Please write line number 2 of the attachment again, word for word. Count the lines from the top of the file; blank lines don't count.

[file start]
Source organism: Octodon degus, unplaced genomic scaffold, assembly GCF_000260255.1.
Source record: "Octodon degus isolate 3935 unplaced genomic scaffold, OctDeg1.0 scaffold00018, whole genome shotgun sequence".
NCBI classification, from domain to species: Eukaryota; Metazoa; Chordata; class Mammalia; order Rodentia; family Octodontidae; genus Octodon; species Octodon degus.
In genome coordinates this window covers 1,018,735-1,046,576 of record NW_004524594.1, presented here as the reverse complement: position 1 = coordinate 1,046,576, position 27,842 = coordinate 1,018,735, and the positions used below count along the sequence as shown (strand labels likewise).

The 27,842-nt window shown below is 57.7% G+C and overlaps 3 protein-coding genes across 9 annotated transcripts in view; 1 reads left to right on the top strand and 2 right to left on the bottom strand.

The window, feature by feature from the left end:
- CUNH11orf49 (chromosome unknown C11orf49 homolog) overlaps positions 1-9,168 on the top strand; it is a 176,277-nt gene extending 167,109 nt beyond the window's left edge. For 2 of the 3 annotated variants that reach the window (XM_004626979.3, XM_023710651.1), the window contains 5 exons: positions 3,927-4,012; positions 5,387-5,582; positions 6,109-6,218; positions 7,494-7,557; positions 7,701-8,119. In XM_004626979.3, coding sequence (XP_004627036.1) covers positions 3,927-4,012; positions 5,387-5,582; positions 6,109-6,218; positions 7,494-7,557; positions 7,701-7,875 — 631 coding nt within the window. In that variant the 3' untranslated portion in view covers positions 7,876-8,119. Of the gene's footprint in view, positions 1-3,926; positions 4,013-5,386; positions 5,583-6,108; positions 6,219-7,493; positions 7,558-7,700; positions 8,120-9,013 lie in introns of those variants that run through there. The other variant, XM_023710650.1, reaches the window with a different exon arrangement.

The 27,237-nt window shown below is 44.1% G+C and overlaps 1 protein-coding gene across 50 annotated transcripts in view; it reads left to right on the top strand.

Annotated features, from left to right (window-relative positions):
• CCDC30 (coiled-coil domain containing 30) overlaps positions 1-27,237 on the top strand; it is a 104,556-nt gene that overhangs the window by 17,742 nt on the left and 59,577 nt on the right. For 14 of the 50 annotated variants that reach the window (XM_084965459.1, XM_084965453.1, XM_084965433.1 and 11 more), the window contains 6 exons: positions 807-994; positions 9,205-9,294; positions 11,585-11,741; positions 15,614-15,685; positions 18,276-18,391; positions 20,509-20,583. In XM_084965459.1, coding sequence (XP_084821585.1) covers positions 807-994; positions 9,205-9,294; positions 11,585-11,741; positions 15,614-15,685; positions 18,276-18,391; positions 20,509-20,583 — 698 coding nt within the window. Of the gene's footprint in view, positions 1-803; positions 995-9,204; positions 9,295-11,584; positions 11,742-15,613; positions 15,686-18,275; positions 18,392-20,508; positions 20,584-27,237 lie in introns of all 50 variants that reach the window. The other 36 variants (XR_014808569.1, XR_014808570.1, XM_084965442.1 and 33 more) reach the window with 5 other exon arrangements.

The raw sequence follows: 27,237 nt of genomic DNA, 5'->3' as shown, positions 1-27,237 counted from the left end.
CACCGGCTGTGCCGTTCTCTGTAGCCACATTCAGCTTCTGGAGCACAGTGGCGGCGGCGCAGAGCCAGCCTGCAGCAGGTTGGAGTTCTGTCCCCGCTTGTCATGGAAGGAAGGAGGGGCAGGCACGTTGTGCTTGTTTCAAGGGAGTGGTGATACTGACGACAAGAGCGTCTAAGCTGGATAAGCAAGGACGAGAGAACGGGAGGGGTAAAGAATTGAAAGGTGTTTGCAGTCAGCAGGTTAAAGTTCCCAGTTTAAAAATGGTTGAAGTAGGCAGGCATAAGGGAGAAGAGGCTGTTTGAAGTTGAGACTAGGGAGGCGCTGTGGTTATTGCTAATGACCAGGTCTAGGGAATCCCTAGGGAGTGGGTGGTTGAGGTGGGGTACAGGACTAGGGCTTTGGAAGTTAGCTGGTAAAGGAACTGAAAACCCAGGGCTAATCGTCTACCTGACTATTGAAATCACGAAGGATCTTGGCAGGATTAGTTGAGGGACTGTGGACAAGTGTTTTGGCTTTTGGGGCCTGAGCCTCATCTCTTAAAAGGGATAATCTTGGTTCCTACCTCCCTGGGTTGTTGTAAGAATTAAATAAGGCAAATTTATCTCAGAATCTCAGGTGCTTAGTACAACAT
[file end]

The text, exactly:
Source record: "Octodon degus isolate 3935 unplaced genomic scaffold, OctDeg1.0 scaffold00018, whole genome shotgun sequence".